Ukrainians rush to buy rifles, pistols as police relax rules

Video producer Yuri Futalo took a picture with this dog as Russia continued its invasion of Ukraine
Video producer Yuri Futalo poses for a photo with his dog as he collects documents needed to purchase a gun as Russia’s invasion of Ukraine continues, in Lviv, Ukraine, March 1, 2022 REUTERS / Natalie Thomas

March 1, 2022

By Andrew RC Marshall

LVIV, Ukraine (Reuters) – As Russian missiles hit targets in eastern Ukraine, combat-aged men queued for hours outside gun shops in the western city of Lviv this Tuesday to buy shotguns and handguns to protect their community.

“I could see that Russia wasn’t going to stop, so I had to stop them,” said Andrew Muzyka, a web developer who waited with dozens of men outside a gun store near the medical university. Lviv, said.

Inside, the men were given basic instructions on how to operate a gun, then sought further approval from the police before being allowed to purchase one. Most models cost hundreds of dollars.

Nearly a week since the Russian military’s invasion of Ukraine, they have failed to capture a major city after encountering fiercer resistance than they expected.

Some experts have warned that Russia will now rely on a merciless bombardment of built-up areas to weaken Ukraine’s resistance.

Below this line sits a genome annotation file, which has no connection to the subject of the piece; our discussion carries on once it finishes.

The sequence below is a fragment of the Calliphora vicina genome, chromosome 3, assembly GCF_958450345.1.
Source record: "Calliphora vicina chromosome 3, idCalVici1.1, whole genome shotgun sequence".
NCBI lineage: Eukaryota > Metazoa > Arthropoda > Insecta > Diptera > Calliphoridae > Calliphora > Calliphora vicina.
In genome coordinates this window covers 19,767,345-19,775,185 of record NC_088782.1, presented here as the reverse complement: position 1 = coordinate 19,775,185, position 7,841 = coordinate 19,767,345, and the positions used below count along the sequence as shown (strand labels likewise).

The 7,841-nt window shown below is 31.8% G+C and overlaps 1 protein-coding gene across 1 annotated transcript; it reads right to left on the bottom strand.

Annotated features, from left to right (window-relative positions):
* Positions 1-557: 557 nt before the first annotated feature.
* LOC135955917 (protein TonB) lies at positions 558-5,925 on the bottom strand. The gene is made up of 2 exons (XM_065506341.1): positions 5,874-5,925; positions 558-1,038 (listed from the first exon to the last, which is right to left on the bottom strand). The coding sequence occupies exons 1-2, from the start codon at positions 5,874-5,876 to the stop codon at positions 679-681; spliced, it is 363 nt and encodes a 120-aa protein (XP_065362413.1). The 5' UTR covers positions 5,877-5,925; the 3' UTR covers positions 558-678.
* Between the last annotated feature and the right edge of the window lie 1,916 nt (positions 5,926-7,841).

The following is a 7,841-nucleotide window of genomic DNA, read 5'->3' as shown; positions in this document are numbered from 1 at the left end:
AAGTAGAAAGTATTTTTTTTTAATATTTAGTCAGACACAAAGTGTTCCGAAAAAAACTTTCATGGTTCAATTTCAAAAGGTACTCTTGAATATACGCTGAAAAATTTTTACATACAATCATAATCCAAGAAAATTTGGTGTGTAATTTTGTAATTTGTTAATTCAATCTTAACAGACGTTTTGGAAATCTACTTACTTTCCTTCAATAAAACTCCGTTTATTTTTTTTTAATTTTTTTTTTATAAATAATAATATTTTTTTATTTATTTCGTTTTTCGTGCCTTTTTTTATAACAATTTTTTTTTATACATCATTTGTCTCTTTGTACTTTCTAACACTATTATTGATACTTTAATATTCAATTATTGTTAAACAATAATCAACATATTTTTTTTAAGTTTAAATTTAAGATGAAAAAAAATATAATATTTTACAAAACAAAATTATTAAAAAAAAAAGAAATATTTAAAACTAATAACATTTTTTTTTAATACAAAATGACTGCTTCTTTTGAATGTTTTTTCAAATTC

On Sunday, Lviv police announced that the procedure for purchasing such weapons had been simplified. Muzkyka says a process that used to take two or three weeks can be completed in two or three days.

He said he thanked other countries for their support but knew they would not send troops to fight in Ukraine. “If we can’t save ourselves, no one can,” he said.

The shutters at another Lviv gun store were closed, but a man in military uniform was distributing handguns from the side door.

Among those waiting was Oleh Lekhush, who was from Stebnyk, about 80 kilometers (50 miles) away. He said that the 500 people in his town’s civil defense force only had about 20 firearms.

Lekhush said he runs a restaurant business and has no military experience. “But when tensions started at the border, I started to prepare,” he said. “Unfortunately, the only thing I don’t do is buy weapons. But I hope to achieve it as soon as possible.”

Lekhush said he would buy whatever gun he was offered and was willing to spend up to $2,000.

Yuri Futalo, a video producer, holds his documents in one hand and the leash of a Vizsla terrier named Terra in the other.

“I was going to get a gun for hunting – the inaugural season will begin soon – but now it is a more pressing situation,” he said. “So I’m trying to get it done as fast as I can, hopefully tomorrow.”

If the Russians arrive, Futalo said he will not hesitate to protect his loved ones, but hopes the war will end soon.

“Better go duck hunting,” he said.

(Reporting by Andrew RC Marshall; editing by Jonathan Oatis) Ukrainians rush to buy rifles, pistols as police relax rules

Bobby Allyn

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